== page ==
But is KCR the vehicle to achieve Telangana, people aren’t so sure. As someone remarked in jest during the election campaign, “Even KCR does not believe he is the right vehicle. His party’s symbol is the ambassador car but he doesn’t travel in one himself.”
To his credit, he is the only leader in the region who has managed to bring back the Telangana issue centrestage. Even now, though electorally discredited to a large extent, it is his initiative to go on a hunger-strike that has brought so many pro-Telangana voices on to television channels.
But has his leadership inspired a struggle that can democratically crystallise into something meaningful for the people of Telangana. Or has it simply provoked and stoked fires and passions, without giving them a legally acceptable direction of purpose?
Intelligence agencies piece together the series of developments leading up to 29th November. They say TRS leaders tried hard to mobilise support among students, particularly in Osmania University and Kakatiya University in Warangal, knowing fully well that the passionate among the students group could be provoked adequately.
More worrying are reports now that a significant number of Maoist sympathisers have infiltrated into some of the front organisations of the Telangana movement, that may or may not be directly connected to the TRS. Intelligence agencies suspect it is these elements that fomented trouble and much of the violence. If that is indeed true, KCR may have knowingly or unknowingly, paved the way for the return of the Maoists into urban pockets in Andhra Pradesh. And that means turning the clock back by a decade on Maoist violence.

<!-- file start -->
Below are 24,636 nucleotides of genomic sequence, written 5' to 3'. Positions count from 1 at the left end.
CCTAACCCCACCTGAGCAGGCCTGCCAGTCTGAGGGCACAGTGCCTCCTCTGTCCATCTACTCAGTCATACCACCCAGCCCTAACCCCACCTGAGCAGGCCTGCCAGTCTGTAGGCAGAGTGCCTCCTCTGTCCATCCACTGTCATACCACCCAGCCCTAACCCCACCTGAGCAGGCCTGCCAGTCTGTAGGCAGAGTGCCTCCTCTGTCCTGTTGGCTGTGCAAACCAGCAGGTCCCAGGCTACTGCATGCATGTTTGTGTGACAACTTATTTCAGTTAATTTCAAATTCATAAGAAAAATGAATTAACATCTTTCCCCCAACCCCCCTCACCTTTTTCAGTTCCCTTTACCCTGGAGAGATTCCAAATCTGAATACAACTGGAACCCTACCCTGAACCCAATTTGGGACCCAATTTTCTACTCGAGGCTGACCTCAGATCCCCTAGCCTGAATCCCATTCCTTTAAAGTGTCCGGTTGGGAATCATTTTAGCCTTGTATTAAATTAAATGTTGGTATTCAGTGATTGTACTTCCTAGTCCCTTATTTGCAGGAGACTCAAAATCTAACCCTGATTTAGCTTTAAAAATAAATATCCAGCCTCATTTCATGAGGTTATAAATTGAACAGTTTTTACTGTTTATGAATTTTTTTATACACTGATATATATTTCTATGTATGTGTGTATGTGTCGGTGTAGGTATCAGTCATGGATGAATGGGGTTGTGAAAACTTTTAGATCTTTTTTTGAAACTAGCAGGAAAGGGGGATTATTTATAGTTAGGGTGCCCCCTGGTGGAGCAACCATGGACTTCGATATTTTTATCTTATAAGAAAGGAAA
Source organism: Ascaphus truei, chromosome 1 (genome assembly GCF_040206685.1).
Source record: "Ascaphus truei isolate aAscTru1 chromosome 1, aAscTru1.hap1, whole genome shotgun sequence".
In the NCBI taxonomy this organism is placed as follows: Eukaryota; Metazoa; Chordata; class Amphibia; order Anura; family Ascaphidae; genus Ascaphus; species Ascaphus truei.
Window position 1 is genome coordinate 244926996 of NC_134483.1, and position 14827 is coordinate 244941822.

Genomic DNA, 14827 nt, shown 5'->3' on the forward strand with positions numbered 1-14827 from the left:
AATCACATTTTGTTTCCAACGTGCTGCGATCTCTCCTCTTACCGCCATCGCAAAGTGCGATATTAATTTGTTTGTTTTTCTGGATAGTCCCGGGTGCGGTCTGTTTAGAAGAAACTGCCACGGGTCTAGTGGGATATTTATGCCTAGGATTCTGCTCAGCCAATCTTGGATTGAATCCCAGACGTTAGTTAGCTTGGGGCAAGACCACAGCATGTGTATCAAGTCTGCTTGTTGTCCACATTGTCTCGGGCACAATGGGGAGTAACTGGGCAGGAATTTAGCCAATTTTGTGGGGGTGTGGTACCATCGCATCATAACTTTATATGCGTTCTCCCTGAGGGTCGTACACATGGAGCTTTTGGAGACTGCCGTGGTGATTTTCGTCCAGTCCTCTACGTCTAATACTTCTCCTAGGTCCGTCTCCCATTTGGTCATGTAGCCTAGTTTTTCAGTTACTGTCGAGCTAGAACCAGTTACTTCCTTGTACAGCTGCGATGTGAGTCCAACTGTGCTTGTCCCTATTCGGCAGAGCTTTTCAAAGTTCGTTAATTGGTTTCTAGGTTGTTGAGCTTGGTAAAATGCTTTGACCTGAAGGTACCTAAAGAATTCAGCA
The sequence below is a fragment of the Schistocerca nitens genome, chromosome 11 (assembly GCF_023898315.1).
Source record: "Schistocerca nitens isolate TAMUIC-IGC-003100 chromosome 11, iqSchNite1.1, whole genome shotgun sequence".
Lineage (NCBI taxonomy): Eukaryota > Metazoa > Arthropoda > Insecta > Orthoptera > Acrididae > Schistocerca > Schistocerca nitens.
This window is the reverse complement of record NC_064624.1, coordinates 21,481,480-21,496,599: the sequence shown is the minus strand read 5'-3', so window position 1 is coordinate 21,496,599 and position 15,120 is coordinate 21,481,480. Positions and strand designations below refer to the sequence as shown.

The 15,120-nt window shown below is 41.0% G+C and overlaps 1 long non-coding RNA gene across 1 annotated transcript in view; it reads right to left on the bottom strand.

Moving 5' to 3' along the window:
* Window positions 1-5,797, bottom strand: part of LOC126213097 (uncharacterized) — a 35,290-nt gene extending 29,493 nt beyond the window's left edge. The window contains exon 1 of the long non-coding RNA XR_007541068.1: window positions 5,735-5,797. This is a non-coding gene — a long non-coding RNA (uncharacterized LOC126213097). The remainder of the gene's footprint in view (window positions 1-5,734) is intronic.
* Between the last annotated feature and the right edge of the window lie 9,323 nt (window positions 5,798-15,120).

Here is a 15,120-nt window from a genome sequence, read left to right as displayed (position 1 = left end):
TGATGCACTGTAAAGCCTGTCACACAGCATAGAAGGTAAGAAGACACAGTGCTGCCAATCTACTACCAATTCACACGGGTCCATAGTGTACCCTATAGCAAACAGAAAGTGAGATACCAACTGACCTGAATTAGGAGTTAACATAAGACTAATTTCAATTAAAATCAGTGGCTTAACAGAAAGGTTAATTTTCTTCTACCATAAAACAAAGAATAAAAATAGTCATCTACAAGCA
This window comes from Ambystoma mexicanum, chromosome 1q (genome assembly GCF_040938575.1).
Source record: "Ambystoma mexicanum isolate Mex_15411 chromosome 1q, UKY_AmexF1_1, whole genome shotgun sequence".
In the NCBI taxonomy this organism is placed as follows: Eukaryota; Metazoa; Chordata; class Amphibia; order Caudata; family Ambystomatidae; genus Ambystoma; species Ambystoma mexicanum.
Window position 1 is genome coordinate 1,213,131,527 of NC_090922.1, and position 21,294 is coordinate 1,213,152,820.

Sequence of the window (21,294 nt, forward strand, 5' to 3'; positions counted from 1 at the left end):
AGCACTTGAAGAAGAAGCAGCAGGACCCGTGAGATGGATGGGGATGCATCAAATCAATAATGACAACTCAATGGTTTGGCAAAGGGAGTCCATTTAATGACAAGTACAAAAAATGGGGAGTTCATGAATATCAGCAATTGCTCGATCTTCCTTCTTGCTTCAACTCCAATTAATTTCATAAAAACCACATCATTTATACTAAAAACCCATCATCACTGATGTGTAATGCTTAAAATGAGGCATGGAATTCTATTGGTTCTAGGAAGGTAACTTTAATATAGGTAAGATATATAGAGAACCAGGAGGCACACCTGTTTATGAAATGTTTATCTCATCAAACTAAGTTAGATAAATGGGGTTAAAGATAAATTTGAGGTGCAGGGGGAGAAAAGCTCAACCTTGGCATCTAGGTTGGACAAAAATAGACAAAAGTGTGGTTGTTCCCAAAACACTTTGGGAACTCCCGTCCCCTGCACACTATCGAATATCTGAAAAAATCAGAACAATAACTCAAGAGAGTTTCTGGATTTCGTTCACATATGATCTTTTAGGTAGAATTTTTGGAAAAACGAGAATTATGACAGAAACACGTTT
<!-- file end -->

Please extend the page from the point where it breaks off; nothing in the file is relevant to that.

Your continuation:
A senior TRS leader told me on Saturday, “KCR hopes to gain politically through this fast because there is some amount of confusion within the Congress post-YSR. Also having won just 10 assembly and 2 Lok Sabha seats in the 2009 election, no one takes us seriously these days.” Realising he had let out too much, he quickly added it was his personal opinion, not the party’s.
Even in its best electoral year of 2004, in an alliance with the Congress, TRS won just 26 seats in the assembly. In many constituencies, TRS candidates lost to Congress rebels. KCR’s endeavour has always been to emerge as the tallest spokesperson of the people of the region. But with every by-election that he forced on the people, with every fast that he withdrew within 48 hours, with every abuse he hurled on his political opponents, his stature only diminished.
When NDTV predicted in its exit poll in May this year that the TRS would win only two Lok Sabha seats, KCR’s Man Friday called me to warn : “You guys have predicted two seats. I think we will win six. So be prepared for the consequences.” I haven’t seen him since the day of the results.
The next time, KCR gives a speech and I admit he is a wonderful orator, let him not say `I will sacrifice my life for Telangana’. Because instead of claps, he may only hear rude sniggers.
You can also find T S Sudhir’s blogs at http://www.thesouthreports.com
(Please post your comment to tell us what you thought of this blog. You can also subscribe to this blogsite to receive regular updates)